Denver — A ballot initiative effort that seeks to repeal Senate Bill 181 and put in place a new Colorado Oil and Gas regulatory board lost its first round in front of the Colorado Title Board on Wednesday.
However, proponents will file for a rehearing, said Weld County Commissioner Barbara Kirkmeyer, one of the two proponents of the initiative.
Kirkmeyer, along with former Arapahoe County Commissioner John Brackney, filed to take a repeal of SB 181 to voters in 2019 after they say state legislators left local governments and the industry itself out of negotiations for the bill that will make sweeping changes to oil and gas production in the state.
The results of those changes are likely to send the state into recession, the pair say.
Gov. Jared Polis signed the bill into law earlier this week.
All four versions of the initiative were denied based on the idea it contained a second subject dealing with certain aspects of revenue being exempted from spending limitations under the Taxpayer’s Bill of Rights (TABOR).
However, Kirkmeyer confirmed Wednesday afternoon they would be filing for a rehearing, saying they have a good argument against the idea the revenue clause triggers a second subject.
Colorado’s single-subject laws are designed to prevent confusion among the voters.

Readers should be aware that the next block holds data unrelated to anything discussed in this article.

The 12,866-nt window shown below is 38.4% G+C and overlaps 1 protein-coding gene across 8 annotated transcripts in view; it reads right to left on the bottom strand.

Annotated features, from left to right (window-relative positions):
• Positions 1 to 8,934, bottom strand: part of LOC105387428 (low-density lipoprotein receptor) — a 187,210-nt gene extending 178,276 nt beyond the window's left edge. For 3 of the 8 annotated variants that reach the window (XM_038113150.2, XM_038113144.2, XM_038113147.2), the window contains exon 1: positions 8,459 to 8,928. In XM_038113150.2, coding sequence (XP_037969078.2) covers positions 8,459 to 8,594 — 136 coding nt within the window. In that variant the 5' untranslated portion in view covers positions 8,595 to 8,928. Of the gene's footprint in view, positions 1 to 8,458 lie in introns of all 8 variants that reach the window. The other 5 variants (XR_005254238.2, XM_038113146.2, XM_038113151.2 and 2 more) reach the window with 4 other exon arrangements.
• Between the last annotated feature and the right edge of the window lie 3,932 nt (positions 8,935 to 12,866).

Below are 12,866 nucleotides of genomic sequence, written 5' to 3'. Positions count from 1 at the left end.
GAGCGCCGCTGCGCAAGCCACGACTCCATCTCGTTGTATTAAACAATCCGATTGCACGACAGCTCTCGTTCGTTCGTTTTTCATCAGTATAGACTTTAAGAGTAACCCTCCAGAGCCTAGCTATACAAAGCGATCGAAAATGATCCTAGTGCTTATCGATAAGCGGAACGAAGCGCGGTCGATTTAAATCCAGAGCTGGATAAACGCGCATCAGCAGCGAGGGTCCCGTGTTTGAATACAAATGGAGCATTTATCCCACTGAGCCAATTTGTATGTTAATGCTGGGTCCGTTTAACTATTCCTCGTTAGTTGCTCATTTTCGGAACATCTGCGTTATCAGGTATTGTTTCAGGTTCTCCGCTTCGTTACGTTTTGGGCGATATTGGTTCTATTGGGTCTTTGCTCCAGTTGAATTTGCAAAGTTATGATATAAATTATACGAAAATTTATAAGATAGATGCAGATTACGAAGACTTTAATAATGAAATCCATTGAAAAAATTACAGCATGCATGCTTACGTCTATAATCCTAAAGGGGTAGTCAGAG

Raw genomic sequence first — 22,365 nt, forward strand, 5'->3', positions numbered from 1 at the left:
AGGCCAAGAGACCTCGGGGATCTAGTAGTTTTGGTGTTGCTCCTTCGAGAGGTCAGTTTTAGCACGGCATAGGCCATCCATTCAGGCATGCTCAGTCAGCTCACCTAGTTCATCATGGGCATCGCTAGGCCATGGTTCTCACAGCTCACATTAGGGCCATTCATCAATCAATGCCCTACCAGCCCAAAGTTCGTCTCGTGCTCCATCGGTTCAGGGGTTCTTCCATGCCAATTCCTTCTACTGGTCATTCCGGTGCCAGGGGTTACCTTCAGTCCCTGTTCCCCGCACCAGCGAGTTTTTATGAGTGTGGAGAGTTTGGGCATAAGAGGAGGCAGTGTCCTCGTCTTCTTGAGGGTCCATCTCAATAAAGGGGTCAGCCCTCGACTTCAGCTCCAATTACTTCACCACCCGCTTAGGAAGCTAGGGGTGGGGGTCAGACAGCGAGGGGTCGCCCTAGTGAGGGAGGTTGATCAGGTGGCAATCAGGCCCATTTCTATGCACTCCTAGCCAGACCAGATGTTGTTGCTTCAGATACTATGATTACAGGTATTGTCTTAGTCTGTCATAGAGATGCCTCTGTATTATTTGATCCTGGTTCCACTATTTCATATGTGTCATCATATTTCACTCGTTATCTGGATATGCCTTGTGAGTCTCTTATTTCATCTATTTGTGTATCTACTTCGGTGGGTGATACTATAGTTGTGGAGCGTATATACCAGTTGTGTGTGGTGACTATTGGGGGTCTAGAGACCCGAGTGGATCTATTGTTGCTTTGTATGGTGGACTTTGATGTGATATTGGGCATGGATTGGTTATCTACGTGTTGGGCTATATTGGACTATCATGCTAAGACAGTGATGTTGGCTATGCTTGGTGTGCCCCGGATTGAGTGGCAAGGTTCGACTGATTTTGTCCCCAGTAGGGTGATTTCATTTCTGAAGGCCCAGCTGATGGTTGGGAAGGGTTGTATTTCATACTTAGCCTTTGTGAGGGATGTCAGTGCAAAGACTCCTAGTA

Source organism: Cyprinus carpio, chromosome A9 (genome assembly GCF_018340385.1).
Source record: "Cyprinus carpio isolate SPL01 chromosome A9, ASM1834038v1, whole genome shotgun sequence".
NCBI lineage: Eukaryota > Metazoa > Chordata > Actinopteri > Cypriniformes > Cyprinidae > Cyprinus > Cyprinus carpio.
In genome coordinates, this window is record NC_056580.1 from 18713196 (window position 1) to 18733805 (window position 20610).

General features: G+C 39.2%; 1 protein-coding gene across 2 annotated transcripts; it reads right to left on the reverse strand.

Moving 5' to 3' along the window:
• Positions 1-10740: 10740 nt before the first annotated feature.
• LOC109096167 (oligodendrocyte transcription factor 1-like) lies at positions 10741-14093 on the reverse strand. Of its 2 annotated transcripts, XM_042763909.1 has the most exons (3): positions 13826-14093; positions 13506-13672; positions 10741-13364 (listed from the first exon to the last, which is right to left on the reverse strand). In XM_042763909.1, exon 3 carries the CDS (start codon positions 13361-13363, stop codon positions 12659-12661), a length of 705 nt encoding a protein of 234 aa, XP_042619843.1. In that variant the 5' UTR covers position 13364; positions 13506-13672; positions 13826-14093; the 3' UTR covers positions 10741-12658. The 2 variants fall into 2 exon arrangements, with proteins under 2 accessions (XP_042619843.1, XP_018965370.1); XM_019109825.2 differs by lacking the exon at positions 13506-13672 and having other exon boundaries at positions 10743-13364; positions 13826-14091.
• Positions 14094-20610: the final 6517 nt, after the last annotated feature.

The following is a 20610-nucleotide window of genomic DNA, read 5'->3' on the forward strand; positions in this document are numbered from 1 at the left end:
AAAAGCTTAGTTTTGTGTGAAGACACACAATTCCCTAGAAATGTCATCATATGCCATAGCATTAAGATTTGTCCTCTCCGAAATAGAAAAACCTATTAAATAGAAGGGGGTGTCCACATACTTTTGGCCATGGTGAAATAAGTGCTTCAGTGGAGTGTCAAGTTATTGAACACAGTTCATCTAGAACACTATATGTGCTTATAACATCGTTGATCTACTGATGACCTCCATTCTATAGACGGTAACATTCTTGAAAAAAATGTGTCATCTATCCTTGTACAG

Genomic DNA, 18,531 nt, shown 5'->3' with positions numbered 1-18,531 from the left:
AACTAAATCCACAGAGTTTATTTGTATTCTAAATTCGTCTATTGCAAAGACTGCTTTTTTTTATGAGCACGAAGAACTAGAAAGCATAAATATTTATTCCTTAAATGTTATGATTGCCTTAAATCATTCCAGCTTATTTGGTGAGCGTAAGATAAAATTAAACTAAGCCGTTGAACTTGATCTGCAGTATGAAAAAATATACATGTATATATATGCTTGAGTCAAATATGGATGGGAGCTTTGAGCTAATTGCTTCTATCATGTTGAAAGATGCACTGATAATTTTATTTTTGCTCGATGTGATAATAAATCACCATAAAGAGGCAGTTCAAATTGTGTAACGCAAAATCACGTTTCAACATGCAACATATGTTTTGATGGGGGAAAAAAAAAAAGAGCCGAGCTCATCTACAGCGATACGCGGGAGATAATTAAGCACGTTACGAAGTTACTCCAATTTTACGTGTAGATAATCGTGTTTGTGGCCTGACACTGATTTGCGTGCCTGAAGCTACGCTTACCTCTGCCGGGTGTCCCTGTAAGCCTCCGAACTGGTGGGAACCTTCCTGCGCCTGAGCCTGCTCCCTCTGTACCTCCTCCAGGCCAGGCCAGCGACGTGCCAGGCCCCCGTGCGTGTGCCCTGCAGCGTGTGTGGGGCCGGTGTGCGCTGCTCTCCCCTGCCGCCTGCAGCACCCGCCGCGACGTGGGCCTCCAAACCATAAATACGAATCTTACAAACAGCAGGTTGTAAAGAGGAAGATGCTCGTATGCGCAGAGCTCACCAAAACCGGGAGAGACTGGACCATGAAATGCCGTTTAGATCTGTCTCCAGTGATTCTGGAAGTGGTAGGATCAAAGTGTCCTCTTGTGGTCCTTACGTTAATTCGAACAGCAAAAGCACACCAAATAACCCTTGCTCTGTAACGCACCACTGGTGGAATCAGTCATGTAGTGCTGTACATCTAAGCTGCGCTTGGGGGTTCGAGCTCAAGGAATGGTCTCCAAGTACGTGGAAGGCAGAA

Opponents argued against several aspects of the proposal they said caused additional subjects, but Title Board members rejected all other arguments, saying the proposal was being written to repeal a “moving target,” while SB 181 was still making its way through the General Assembly.
Board members added the premise of the initiative is an oil and gas regulatory rewrite, and they are confident voters understand that, even taking their decision on the TABOR aspect down to the wire, not sure which direction to vote.
The Title Board is a legal authority under the Secretary of State’s office that is charged with making sure citizen-led ballot proposals meet state constitutional guidelines. They also set the final language for the ballot.
If successful at rehearing, one version of the “Oil and Gas Independent Regulation Act,” will make its way to the signature gathering phase, and will need just under 125,000 signatures from registered Colorado voters to make it onto the ballot. The number of signatures needed is equal to 5 percent of the total number of votes cast in the last election for Secretary of State.
The final text of the initiatives can be found here:
Kirkmeyer and Brackney have said that Colorado voters are tired of political wars over oil and gas. They want an independent commission with checks and balances.
Proponents have until April 24th to file for the rehearing, which would then be set for either April 25th or 26th. After a rehearing, either side could then appeal to the Colorado Supreme Court, which could either uphold the Title Board’s final decision or remand it back.
Kirkmeyer said, they are pursuing all options, which includes putting it on the 2020 ballot, if all other remedies for 2019 fail, she said.